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Mentha spicata - L.                
                 
Common Name Spearmint
Family Lamiaceae or Labiatae
Synonyms M. viridis.
Known Hazards Although no records of toxicity have been seen for this species, large quantities of some members of this genus, especially when taken in the form of the extracted essential oil, can cause abortions so some caution is advised.
Habitats Roadsides and waste places, usually in damp soils and sunny positions[4, 16, 17, 37].
Range C. Europe. Naturalized in Britain.
Edibility Rating  
Medicinal Rating  
Care
Fully Hardy Moist Soil Semi-shade Full sun

Summary       

Physical Characteristics       
 icon of manicon of flower
Mentha spicata is a PERENNIAL growing to 0.6 m (2ft) by 1 m (3ft 3in).
It is hardy to zone (UK) 3 and is not frost tender. It is in flower from Aug to September, and the seeds ripen from Sep to October. The flowers are hermaphrodite (have both male and female organs) and are pollinated by Bees.It is noted for attracting wildlife.


USDA hardiness zone : 3-7


Suitable for: light (sandy), medium (loamy) and heavy (clay) soils and can grow in heavy clay soil. Suitable pH: acid, neutral and basic (alkaline) soils. It can grow in semi-shade (light woodland) or no shade. It prefers moist soil.

Mentha spicata Spearmint


http://commons.wikimedia.org/wiki/File:Koeh-096.jpg
Mentha spicata Spearmint
http://commons.wikimedia.org/wiki/User:Miguel303xm
   
Habitats       
Woodland Garden Sunny Edge; Dappled Shade; Shady Edge; Cultivated Beds;
Edible Uses                                         
Edible Parts: Leaves.
Edible Uses: Condiment;  Tea.

Leaves - raw or cooked. A strong spearmint flavour, they are used as a flavouring in salads or cooked foods[2, 4, 5, 183]. The leaves are often used in 'mint sauce', which is used as a flavouring in meals[238]. A herb tea is made from the fresh or dried leaves[21, 183]. It has a very pleasant and refreshing taste of spearmint, leaving the mouth and digestive system feeling clean[K]. An essential oil from the leaves and flowers is used as a flavouring in sweets, ice cream, drinks etc[46, 57, 183]. A spearmint flavour[183].
Composition                                         
Figures in grams (g) or miligrams (mg) per 100g of food.
Leaves (Fresh weight)
  • 0 Calories per 100g
  • Water : 83%
  • Protein: 4.8g; Fat: 0.6g; Carbohydrate: 8g; Fibre: 2g; Ash: 1.6g;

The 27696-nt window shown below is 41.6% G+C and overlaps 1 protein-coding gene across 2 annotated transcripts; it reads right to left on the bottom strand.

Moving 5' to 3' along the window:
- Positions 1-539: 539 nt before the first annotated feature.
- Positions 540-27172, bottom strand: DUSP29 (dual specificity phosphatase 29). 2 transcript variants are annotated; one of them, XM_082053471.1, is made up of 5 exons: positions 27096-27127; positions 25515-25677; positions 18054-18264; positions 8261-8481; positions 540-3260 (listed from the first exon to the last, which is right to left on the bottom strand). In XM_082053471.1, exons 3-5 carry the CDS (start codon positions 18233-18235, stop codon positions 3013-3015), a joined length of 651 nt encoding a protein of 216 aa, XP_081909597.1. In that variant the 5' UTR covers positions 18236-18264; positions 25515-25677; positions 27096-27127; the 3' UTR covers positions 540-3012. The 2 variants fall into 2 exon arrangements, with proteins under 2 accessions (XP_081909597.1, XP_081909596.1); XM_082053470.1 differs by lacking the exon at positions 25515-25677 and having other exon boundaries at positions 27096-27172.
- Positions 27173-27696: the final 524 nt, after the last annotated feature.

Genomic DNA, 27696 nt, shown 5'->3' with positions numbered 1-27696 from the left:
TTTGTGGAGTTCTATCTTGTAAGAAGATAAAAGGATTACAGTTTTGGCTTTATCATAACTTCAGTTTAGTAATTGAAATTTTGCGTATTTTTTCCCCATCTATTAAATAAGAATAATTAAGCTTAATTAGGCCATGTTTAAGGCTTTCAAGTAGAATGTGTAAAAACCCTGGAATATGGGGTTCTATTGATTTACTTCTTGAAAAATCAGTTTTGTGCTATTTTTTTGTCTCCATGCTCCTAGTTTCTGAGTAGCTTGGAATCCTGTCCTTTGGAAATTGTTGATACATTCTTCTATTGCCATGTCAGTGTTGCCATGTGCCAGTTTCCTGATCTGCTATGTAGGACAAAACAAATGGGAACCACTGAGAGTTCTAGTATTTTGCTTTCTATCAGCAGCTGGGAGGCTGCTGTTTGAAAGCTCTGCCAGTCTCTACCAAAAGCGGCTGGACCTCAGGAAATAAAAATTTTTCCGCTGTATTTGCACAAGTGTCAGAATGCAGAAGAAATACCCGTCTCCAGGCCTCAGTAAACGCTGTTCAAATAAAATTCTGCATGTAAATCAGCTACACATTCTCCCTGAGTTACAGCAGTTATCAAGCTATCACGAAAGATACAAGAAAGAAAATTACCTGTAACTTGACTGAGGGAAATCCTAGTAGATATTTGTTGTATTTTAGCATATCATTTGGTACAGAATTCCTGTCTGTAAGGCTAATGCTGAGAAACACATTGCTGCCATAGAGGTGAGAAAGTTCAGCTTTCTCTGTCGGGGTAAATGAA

• Minerals - Calcium: 200mg; Phosphorus: 80mg; Iron: 15.6mg; Magnesium: 0mg; Sodium: 0mg; Potassium: 0mg; Zinc: 0mg;
  • Vitamins - A: 2700mg; Thiamine (B1): 0mg; Riboflavin (B2): 0mg; Niacin: 0.4mg; B6: 0mg; C: 0mg;
  • Reference: [ 218]
  • Notes:
Medicinal Uses


Plants For A Future can not take any responsibility for any adverse effects from the use of plants. Always seek advice from a professional before using a plant medicinally.

Antiemetic;  Antiseptic;  Antispasmodic;  Cancer;  Carminative;  Diuretic;  Poultice;  Restorative;  Stimulant;  Stomachic.

Spearmint is a commonly used domestic herbal remedy. A tea made from the leaves has traditionally been used in the treatment of fevers, headaches, digestive disorders and various minor ailments[222]. The herb is antiemetic, antispasmodic, carminative, diuretic, restorative, stimulant and stomachic[4, 21, 46, 218]. The leaves should be harvested when the plant is just coming into flower, and can be dried for later use[4]. The stems are macerated and used as a poultice on bruises[218]. The essential oil in the leaves is antiseptic, though it is toxic in large doses[222]. Both the essential oil and the stems are used in folk remedies for cancer[218]. A poultice prepared from the leaves is said to remedy tumours[218].
Other Uses
Essential;  Repellent;  Strewing.

An essential oil is obtained from the whole plant, the yield is about 4K of oil from 1 tonne of leaves[46, 57]. The oil is used commercially as a food flavouring and oral hygiene preparation[238]. The plant repels insects and was formerly used as an strewing herb[14, 18, 20]. Rats and mice intensely dislike the smell of mint. The plant was therefore used in homes as a strewing herb and has also been spread in granaries to keep the rodents off the grain[244].
Cultivation details                                         
A very easily grown plant, it succeeds in most soils and situations so long as the soil is not too dry[200]. Grows well in heavy clay soils. A sunny position is best for production of essential oils, but it also succeeds in partial shade[4]. Prefers partial shade and a slightly acid soil[4, 16]. Often grown as a culinary herb in the herb garden, spearmint is also commercially cultivated for its essential oil, the yields are about 3.5 to 4.5 kilos per tonne of leaves. There are some named varieties[200, 238]. Most mints have fairly aggressive spreading roots and, unless you have the space to let them roam, they need to be restrained by some means such as planting them in containers that are buried in the soil[K]. Hybridizes freely with other members of this genus. The whole plant has a strong spearmint smell. The flowers are very attractive to bees and butterflies[24]. A good companion plant for growing near cabbages and tomatoes, helping to keep them free of insect pests[14, 20]. Members of this genus are rarely if ever troubled by browsing deer[233].